Summary: The first thing Jesus did after His triumphal entry into Jerusalem was to clean house. He cleanses the Temple of it’s sinfulness. What can this teach us about the need for purity and holiness in our churches and our personal lives?

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OPEN: About 50 years ago there was a great preacher in the Washington D.C. area named Peter Marshall. I once read one of his sermons and found the following description of the scene we just read about in Matthew:

“It is early morning, but already the temple court is a bedlam of activity and noise. (pause…)

Among the tables of the moneychangers, the cages of doves and the stalls of cattle, people are crowding about, chatting with their friends, selecting a dove for sacrifice, getting their money from countries like Persia, Egypt or Greece exchanged into the sacred half-shekel of the sanctuary.

It’s convenient. It’s convenient to buy sacrifices on the spot instead of having to drag them from a distance. It is helpful to be able to exchange money bearing upon it the head of the emperor (a graven image and therefore unacceptable in the Temple) for the statutory half-shekel.

And SO, convenient for all - and profitable to many - the temple huckstering has become a recognized institution.

Shrill voices - arguing - bickering - swearing angrily - the metallic tinkle of coins as they drop into the moneyboxes on the table…all the signs of greed can be heard... (pause) just outside the Holy Place.

There is no serenity.

No peace.

No one can pray there.

Suddenly there is a lull in the confusion. Startled at the sudden quiet, we look up to find a strange yet hauntingly familiar figure standing between 2 of the gigantic stone columns.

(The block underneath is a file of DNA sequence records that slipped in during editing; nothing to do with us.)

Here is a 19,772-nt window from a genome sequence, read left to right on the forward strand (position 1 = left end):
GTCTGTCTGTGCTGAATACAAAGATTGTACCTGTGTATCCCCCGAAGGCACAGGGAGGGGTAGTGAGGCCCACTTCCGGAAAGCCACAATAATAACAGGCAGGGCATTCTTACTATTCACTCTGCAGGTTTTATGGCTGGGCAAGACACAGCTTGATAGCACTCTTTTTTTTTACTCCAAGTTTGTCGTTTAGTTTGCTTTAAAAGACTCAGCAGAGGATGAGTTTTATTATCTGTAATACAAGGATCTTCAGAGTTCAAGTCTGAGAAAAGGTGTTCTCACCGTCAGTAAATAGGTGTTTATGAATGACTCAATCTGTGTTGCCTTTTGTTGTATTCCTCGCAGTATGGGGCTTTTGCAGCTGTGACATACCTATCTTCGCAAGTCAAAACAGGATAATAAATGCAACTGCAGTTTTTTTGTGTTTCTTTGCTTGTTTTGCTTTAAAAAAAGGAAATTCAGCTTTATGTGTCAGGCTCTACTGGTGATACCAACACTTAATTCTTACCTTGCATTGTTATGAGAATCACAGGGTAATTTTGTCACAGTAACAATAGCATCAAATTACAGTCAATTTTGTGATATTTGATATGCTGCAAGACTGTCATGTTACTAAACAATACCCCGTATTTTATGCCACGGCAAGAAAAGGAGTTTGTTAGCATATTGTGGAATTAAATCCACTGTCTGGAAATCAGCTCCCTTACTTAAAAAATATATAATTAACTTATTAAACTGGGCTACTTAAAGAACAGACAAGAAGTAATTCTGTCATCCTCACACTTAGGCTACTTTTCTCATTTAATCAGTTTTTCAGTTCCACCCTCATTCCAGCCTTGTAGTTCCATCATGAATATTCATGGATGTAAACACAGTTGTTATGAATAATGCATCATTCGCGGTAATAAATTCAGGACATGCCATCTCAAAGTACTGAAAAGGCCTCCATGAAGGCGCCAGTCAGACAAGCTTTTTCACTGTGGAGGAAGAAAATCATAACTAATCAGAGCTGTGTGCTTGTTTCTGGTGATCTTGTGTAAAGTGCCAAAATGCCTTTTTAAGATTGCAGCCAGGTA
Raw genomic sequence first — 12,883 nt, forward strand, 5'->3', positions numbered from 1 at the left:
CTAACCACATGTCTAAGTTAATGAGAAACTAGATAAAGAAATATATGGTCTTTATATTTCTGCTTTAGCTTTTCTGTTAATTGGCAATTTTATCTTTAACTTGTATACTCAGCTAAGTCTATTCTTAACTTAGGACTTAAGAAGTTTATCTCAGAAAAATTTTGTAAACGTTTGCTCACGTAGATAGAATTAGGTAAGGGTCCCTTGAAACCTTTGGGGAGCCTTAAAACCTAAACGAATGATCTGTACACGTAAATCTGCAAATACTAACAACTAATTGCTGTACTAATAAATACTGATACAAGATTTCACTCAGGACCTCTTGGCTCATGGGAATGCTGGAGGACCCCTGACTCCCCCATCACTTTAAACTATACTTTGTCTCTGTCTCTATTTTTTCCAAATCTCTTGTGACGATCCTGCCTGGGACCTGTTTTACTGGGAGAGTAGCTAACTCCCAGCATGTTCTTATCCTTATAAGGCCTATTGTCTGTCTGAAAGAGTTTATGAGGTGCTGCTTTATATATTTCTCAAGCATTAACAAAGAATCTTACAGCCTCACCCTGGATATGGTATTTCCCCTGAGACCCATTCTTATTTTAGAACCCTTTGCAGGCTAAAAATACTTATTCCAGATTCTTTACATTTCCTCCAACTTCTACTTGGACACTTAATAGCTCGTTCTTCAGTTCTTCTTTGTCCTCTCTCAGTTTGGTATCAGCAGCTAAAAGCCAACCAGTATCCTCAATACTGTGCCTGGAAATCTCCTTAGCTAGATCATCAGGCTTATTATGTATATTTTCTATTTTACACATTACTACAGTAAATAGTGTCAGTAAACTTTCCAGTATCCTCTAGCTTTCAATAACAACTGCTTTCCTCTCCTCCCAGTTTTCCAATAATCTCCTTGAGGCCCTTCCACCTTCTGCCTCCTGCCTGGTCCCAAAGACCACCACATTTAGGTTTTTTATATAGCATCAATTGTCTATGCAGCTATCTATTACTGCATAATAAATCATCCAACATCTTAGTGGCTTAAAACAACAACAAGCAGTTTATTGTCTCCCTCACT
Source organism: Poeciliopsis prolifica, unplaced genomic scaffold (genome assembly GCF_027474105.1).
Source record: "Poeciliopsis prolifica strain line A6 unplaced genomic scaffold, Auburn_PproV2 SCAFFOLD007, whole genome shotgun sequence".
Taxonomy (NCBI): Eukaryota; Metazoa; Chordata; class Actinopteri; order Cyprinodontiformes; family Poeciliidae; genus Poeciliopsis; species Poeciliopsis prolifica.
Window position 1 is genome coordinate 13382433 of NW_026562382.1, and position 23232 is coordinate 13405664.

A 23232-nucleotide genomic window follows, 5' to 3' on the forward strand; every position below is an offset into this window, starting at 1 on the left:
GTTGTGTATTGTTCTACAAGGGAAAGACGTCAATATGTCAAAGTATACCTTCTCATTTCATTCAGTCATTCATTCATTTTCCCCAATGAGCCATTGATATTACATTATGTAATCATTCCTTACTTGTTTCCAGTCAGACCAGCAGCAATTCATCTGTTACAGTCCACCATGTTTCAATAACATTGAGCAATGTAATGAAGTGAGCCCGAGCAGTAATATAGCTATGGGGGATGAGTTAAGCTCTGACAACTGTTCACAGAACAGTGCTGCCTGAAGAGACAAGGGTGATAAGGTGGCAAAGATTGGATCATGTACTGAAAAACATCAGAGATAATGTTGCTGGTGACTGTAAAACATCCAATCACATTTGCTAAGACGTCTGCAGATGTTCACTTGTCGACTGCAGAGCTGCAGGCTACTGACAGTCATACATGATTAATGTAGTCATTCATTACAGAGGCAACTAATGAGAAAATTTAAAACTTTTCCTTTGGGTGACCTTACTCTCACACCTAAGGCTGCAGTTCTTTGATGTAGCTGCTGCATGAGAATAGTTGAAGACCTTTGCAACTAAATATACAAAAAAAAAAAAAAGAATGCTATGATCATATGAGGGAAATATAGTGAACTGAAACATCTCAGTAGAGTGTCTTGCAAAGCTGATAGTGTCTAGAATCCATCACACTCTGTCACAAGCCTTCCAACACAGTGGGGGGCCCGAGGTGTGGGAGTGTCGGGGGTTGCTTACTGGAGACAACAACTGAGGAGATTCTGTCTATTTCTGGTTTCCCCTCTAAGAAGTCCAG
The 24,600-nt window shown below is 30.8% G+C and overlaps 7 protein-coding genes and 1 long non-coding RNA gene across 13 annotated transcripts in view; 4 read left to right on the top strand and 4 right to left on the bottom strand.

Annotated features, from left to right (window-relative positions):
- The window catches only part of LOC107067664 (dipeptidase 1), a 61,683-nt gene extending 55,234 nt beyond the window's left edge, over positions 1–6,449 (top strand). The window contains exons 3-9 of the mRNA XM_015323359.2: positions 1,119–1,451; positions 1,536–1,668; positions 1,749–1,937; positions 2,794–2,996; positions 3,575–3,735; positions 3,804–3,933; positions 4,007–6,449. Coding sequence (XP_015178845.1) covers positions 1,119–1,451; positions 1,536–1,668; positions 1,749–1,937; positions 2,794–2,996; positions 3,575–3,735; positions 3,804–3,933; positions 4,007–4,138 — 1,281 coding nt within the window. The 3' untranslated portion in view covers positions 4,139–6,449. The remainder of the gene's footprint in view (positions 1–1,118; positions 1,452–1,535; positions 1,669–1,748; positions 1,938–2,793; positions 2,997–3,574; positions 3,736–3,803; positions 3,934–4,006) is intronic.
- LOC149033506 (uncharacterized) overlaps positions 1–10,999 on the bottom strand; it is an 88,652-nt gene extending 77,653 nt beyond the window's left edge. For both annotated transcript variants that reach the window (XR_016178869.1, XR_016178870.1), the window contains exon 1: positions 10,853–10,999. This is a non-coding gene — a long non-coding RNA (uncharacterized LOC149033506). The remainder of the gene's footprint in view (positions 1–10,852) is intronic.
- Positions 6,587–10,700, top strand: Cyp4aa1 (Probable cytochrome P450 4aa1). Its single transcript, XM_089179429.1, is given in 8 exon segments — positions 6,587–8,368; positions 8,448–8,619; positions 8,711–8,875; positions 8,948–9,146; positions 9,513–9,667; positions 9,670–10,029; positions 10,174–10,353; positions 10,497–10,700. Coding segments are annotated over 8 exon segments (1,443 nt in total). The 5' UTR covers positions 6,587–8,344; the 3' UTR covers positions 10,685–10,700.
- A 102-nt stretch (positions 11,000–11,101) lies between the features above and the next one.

It’s Jesus.

His face burning with intensity.

His face magnificent in its wrath.

As He steps forward with a resolution and firmness born of the terrible conviction within Him, there is a look in His eyes before which men break away.

His lips are drawn into a thin line.

Stooping down, He picks up some binding cords which the merchants have discarded.

And deftly He knots them into a whip.

There is something in His attitude, - in His eyes - in His face - in that ominous silence in which He stands watching, which makes men look at Him with an uneasiness in their eyes

And then… the full fury of His wrath breaks.

In a few long strides He is across the court.

Picking up the boxes filled with money—scornfully and deliberately—He empties them on the stone floor... and coins spill with a clatter… rolling off in a 100 direct directions.

Tables go crashing to the floor, and the moneychangers rush to gather up their coins from the filth. In their greed—made all the more frantic because of their fear —they grovel in the dirt, pouncing upon their money screaming in protest as the Man with the whip stands over them.

(pause) And THEN He drives out the terror-stricken cattle. The muscles of His arms stand out like cords; lights dart from His eyes.

Not a voice is heard in protest... not a hand is raised against Him.

Even the Temple guards only stand and watch helplessly

His magnificent figure dominates the scene.

His voice rings out, echoing among the stone pillars…

and sounds like the voice of doom

like the voice of God Himself...

‘It is written, My house shall be called the house of prayer but ye have made it a den of thieves.’”

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Talk about it...

Roxie Berry

commented on Jan 7, 2008

excellent sermon

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